Lesson no 4. The teacher is mostly right, but not always. Give them a break. A high school teacher has about 120 odd kiddies to worry about, as well as preparing lessons and marking and keeping up with curriculum changes. They know some students really well and some hardly at all. And sometimes they get it wrong. Beloved baby girl was predicted an E for her Maths GCSE unit exam. She got a B. Yes, we feel smug, but we knew she could do it. We knew she was being slack. The teacher thought she was dumb. You need to know your child so that when you have to argue with the school you can do it openly and effect the change you need. She’s now in top set.
Lesson no 5. It’s the peer group that matters. Who are their friends? Do you know? If they spend their days with kids who work hard and pay attention and then go home and complete their homework, they are likely to as well. If they hang out with the bottom dwellers, the ones who disrupt as often as possible, who wag/bunk school, who never complete tasks and laugh at homework, what do you think is going to happen? Who your child spends their day with is crucial to their attitude to school and their success or otherwise therein. You need to take some control over their friends when they are young, so you can have some faith in their judgement when high school starts and they are choosing friends without your watchful eye. They spend more time with their friends than with you or with teachers, so their peer group is central to how well they do and the sort of person they become.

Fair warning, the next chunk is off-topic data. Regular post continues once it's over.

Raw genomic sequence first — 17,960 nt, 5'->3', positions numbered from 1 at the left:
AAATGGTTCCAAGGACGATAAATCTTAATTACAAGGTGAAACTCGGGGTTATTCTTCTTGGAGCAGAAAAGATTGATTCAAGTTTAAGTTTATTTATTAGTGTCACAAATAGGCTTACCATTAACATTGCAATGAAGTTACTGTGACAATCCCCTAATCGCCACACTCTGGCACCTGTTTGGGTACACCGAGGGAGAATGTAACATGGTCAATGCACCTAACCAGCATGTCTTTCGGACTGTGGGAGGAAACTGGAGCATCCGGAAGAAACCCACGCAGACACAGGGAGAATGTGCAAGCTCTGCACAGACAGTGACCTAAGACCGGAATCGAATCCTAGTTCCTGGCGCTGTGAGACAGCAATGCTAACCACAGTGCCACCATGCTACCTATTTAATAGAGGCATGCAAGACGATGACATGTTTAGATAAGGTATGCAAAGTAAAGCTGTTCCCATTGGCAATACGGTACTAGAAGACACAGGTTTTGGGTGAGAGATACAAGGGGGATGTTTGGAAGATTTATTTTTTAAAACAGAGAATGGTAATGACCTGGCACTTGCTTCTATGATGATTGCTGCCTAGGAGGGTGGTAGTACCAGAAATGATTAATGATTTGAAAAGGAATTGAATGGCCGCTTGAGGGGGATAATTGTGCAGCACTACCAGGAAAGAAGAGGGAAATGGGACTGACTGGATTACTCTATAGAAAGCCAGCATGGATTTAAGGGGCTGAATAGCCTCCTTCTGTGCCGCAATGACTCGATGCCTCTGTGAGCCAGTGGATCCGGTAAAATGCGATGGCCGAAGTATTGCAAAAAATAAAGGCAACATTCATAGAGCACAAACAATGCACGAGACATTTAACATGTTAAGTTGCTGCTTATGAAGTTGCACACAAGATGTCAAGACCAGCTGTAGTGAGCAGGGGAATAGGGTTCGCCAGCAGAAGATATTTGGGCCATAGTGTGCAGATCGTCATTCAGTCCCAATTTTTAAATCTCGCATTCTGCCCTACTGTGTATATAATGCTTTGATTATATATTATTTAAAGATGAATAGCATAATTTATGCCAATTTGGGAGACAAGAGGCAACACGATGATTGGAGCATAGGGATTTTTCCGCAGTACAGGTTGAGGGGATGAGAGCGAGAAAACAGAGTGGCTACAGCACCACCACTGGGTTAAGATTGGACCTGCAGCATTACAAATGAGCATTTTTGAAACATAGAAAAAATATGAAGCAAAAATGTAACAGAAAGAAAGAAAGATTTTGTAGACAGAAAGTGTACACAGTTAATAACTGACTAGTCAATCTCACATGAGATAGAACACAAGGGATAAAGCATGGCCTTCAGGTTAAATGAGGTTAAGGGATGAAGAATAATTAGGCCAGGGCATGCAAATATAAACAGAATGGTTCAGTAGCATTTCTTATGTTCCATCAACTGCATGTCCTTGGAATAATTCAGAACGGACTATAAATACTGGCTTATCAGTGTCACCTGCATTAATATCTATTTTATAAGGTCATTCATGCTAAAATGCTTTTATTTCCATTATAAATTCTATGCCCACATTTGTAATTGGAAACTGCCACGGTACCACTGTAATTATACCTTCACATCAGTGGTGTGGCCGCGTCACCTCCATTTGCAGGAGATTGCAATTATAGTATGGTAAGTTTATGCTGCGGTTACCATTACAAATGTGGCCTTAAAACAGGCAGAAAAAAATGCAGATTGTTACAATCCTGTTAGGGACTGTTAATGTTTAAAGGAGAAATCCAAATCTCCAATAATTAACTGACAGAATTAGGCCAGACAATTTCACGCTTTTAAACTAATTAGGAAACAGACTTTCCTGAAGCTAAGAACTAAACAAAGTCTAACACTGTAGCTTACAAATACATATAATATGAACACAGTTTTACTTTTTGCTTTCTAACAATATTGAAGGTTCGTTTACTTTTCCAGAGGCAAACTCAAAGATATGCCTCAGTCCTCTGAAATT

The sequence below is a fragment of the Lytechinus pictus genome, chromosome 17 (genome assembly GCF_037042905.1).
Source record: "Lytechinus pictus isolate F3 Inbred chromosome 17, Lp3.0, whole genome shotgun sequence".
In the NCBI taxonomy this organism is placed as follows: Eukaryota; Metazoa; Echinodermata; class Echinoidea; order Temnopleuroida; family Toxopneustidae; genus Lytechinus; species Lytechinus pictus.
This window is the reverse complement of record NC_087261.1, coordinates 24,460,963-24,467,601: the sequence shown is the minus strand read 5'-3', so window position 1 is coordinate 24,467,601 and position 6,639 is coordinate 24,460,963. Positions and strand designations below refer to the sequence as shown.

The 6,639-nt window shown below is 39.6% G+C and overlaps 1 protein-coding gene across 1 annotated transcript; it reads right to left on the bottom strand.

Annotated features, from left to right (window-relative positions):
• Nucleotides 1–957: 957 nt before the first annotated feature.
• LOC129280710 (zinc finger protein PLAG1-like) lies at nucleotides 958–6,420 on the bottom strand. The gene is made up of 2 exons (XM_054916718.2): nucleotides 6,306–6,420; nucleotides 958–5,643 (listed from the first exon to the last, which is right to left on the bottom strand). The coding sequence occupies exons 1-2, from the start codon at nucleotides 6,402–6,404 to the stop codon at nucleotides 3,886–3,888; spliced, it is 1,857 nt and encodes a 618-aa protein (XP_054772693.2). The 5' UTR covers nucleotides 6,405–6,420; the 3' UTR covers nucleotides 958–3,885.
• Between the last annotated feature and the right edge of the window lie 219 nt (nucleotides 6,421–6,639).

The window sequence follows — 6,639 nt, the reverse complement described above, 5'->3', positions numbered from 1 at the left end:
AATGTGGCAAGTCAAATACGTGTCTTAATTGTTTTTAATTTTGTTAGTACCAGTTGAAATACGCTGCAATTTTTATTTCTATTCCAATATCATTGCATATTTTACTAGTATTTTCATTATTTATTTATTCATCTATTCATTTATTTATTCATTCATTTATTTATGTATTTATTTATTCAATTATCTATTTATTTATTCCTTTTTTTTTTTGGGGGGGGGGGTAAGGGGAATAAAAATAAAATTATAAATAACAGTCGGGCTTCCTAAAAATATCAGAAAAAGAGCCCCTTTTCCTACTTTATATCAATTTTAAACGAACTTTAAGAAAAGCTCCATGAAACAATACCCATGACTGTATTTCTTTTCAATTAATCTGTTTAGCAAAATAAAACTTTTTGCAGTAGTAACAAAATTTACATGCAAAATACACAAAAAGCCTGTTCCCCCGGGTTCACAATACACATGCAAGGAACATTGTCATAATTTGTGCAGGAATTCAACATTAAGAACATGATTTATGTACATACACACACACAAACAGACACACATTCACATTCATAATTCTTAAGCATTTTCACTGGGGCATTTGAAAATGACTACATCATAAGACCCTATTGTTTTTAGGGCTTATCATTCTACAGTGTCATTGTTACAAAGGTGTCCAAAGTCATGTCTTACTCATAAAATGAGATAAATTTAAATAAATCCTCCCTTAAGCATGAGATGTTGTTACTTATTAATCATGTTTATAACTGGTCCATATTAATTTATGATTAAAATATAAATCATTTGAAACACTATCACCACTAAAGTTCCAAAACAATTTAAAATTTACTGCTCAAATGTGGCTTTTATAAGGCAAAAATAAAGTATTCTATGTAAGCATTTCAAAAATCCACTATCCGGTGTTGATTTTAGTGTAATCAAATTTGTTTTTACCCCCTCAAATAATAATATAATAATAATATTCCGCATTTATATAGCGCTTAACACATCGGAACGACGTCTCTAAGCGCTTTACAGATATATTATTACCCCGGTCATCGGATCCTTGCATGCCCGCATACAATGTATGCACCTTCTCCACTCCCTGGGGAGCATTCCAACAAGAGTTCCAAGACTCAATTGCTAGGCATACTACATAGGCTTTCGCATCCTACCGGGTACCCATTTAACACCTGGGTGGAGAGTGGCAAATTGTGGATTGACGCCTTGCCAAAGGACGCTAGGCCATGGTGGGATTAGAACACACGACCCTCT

Lesson no 6. It’s about the child not the school. There is a great deal of anxiety about getting into the right school in England. League tables and Ofsted reports are dangerous and misleading things. Children succeed despite their teachers, despite their school. Good schools produce poor performing students as surely as poor schools produce good performing students. It’s about the child. Take it from me. I worked in Distance Education for a number of years where students studied using a variety of prepared materials, textbooks and a weekly, if they were lucky, phone call from a centrally located teacher. These were kids on remote communities, cattle stations, travelling. Usually they got through the materials quicker than students in traditional classrooms, which was handy given some of them had responsibilities on the farm. They also did well enough in their GCSE and A level equivalent subjects to get into the universities of their choice. They were motivated, supported by their family and had access to a decent teacher at the end of the phone line. The teacher simply facilitated: the child did it.